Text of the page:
- Terry Jones tells the BBC that a reunion is happening
- The comedy group Monty Python's Flying Circus was formed in October 1969
- They produced 45 TV episodes for the BBC and five feature films before separating in 1983
- Ex-Python Eric Idle has tweeted that there will be "a big forthcoming news event"
A series of cryptic tweets and the announcement of a news conference sparked speculation that the five surviving members of British comedy troupe Monty Python may be about to reunite.
And one of the members appears to have let the cat out of the bag, telling the BBC that a reunion is indeed happening.
"We're getting together and putting on a show -- it's real," Terry Jones told the BBC, adding: "I'm quite excited about it. I hope it makes us a lot of money. I hope to be able to pay off my mortgage!"
The news conference will be in London on Thursday.
Member Eric Idle tweeted Tuesday that there was a "Python meeting this morning," after tweeting Monday: "Only three days to go till the Python press conference. Make sure Python fans are alerted to the big forthcoming news event."
The public relations agency that sent out the invitations to the news conference declined to confirm it was to announce a reunion, saying: "All will be revealed on Thursday."
Michael Palin, John Cleese, Terry Gilliam, Terry Jones, Eric Idle and the late Graham Chapman became comedic legends with the creation of Monty Python's Flying Circus in October 1969.
They produced 45 TV episodes for the BBC and five feature films together before going their separate ways in 1983.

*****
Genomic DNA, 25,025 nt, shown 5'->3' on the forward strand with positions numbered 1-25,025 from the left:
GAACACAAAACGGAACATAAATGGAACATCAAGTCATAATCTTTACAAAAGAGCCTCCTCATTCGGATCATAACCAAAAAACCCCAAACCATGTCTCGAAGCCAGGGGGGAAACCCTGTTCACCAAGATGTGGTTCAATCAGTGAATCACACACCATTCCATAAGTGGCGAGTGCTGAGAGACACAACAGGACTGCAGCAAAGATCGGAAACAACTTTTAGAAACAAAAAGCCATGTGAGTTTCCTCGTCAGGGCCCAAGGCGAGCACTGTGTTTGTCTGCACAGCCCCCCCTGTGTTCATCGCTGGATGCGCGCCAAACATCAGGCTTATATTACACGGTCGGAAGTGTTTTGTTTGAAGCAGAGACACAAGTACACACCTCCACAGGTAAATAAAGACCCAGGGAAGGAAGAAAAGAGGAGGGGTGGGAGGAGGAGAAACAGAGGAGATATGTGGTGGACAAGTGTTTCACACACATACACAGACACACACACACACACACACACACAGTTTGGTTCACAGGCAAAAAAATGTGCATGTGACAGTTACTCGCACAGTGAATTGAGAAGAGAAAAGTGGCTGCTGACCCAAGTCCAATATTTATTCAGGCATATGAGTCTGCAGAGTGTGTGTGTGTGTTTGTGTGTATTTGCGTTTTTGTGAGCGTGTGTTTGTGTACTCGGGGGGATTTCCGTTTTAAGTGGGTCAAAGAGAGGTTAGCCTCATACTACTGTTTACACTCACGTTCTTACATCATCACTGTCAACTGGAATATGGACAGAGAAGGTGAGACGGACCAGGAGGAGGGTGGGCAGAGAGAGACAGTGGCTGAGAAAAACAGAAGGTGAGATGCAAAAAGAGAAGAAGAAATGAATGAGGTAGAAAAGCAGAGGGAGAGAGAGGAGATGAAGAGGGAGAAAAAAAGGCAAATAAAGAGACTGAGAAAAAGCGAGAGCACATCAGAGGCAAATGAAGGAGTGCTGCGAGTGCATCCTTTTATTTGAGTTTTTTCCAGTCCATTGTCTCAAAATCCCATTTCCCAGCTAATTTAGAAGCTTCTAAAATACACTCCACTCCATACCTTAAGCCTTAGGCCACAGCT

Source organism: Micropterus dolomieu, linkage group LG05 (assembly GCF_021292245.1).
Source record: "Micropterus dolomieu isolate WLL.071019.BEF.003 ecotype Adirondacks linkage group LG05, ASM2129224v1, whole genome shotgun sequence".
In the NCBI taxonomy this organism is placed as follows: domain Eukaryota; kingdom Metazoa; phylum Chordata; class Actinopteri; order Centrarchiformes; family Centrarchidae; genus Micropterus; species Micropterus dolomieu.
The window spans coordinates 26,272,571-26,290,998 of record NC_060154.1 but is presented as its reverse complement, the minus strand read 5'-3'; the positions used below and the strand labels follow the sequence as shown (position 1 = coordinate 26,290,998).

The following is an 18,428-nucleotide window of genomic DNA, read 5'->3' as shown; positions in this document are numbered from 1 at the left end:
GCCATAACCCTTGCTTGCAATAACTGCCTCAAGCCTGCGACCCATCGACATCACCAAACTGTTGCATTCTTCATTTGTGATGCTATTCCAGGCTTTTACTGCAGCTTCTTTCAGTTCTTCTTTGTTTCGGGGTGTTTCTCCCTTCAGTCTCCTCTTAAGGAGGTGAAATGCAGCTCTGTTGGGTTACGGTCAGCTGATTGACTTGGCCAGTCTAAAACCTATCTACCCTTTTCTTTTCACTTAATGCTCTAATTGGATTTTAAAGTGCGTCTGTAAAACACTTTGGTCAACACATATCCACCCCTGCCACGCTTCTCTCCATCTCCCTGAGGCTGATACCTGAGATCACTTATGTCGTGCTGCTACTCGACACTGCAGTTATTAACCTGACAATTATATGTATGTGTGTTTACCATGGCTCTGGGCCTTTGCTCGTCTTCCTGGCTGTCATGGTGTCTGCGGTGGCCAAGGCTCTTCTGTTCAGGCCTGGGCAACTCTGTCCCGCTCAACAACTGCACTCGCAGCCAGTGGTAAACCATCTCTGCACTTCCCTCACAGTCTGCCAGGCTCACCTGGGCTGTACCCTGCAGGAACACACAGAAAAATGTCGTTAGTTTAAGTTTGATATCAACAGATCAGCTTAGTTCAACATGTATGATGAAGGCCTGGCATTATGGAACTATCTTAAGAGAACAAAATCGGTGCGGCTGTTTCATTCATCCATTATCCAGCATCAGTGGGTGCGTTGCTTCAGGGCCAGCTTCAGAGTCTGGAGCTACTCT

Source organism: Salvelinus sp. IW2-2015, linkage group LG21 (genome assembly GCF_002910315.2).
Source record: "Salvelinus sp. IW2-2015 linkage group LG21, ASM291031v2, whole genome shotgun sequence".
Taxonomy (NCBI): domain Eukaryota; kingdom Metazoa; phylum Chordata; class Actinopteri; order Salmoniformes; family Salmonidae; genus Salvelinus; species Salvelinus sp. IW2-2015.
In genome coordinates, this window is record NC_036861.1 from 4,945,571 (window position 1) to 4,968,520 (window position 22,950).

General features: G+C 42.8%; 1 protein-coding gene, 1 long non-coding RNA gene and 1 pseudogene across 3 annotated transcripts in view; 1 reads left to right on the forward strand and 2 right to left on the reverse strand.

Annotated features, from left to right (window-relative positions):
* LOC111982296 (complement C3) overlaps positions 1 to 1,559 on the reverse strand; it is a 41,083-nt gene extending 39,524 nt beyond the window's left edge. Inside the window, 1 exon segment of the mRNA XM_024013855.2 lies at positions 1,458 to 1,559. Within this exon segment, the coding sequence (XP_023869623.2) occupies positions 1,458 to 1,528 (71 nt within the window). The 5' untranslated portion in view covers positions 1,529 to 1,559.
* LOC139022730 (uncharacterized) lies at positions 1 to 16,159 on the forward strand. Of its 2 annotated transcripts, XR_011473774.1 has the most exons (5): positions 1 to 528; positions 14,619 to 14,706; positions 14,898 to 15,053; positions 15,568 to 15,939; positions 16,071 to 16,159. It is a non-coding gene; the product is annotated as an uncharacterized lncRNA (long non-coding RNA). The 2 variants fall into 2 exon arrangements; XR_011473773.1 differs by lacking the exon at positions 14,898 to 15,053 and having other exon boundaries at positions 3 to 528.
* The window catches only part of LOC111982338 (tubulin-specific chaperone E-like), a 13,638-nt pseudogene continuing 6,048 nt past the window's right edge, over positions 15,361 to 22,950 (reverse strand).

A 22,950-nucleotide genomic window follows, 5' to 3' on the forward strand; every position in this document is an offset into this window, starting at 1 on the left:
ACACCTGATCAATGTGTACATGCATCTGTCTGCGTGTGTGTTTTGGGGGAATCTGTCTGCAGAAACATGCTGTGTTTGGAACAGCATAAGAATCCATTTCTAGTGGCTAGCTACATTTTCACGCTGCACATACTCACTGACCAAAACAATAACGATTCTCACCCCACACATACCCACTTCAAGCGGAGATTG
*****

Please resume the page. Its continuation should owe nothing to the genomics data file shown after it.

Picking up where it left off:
The shows mostly consisted of a string of barely coherent sketches, often lacking conventional punch lines and loosely tied together by Gilliam's stream of consciousness animations.
The group dressed as old ladies, dressed as transvestite lumberjacks, performed sketches about pompous middle class men, used catchphrases such as "And now for something completely different," and sang amusing ditties such as "Spam, spam, spam, spam, spam, spam, spam, spam ..."
Although the TV show ran for only four seasons, it proved a massive cult hit when it was shown in the United States beginning in 1974 -- just as the show was winding up on the other side of the Atlantic.
That success spawned a series of spin-off productions, including the films "Monty Python and the Holy Grail," the Bible-baiting "Monty Python's Life of Brian" and "Monty Python's The Meaning of Life" as well as "Live at the Hollywood Bowl."
Many of today's comedians cite Python as a key influence, and its influence can be seen in comedy shows including "The Daily Show" and "The Simpsons."